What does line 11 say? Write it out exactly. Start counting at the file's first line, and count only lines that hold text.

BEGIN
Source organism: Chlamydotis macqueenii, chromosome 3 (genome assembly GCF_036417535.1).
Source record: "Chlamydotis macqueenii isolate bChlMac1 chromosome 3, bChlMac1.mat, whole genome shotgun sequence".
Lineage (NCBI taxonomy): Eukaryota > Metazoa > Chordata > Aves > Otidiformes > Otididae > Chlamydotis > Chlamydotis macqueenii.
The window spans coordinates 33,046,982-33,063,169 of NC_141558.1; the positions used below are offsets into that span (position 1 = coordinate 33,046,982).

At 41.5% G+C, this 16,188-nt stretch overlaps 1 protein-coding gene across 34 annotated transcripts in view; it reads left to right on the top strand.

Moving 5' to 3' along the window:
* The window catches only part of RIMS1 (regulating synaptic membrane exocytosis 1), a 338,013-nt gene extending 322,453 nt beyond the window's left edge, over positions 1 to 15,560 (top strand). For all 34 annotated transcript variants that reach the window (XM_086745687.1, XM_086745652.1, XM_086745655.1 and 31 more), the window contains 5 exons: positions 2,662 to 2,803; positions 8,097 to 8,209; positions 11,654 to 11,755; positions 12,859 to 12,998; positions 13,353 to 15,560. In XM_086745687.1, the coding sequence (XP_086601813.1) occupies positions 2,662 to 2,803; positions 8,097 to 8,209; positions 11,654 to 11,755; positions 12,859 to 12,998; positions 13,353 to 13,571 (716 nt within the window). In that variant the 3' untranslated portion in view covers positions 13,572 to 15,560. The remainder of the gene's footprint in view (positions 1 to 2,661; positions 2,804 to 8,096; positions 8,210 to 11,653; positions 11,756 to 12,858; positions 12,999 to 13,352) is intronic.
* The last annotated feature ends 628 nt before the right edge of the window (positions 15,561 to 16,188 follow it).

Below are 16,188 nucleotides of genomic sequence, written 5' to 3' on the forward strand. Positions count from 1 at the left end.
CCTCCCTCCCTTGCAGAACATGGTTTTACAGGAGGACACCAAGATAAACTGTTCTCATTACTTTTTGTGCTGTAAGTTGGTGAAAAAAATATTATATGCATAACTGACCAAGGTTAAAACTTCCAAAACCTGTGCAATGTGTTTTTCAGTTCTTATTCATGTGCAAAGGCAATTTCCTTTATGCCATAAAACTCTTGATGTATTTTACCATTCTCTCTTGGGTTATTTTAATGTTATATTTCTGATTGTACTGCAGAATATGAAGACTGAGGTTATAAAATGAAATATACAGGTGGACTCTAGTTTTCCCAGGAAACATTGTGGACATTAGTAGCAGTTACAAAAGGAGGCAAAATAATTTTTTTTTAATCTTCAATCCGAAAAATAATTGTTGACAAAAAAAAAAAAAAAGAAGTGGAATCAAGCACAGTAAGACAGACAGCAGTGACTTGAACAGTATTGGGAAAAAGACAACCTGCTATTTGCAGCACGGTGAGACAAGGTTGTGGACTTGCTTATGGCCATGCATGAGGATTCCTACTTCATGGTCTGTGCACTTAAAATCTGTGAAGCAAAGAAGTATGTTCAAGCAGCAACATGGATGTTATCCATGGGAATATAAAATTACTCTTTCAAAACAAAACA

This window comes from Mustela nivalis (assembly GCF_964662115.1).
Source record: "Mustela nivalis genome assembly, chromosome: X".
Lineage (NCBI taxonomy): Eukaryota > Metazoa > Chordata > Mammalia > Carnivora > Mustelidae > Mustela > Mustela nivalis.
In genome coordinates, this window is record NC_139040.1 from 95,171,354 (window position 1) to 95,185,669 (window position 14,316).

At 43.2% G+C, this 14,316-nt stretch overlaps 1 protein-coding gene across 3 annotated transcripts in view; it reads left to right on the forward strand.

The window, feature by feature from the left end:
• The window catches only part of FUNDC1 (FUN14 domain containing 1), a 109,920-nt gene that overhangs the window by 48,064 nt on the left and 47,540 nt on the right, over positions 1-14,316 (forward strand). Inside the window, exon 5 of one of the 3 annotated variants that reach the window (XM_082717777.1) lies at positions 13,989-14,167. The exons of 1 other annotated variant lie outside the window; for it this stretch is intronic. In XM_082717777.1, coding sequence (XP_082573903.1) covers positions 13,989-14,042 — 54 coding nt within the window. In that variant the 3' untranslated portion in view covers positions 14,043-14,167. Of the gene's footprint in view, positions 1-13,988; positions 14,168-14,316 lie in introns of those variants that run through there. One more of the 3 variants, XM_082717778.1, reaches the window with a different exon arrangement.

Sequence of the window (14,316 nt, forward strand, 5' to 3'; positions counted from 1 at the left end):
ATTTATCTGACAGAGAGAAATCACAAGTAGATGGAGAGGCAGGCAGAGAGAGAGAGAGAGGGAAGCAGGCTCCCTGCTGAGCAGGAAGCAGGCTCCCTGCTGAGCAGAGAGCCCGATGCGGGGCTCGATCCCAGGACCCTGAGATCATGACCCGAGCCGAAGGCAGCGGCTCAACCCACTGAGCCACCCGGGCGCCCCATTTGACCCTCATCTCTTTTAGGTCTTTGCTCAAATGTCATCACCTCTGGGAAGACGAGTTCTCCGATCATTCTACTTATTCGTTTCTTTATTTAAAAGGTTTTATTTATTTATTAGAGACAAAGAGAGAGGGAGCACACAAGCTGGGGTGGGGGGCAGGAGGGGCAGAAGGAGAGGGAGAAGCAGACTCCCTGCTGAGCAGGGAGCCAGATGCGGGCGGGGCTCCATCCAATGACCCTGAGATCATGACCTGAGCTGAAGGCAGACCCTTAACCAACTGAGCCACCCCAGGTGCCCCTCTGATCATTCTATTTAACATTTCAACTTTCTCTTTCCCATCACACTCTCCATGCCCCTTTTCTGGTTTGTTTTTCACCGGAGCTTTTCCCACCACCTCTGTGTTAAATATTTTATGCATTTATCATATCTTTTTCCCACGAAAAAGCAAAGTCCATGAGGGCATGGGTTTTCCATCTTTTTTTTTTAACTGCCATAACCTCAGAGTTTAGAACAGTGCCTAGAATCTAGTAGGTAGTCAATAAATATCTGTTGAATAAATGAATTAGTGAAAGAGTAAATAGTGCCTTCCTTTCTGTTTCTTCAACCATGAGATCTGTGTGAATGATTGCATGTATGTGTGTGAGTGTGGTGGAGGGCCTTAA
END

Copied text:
This window comes from Mustela nivalis (assembly GCF_964662115.1).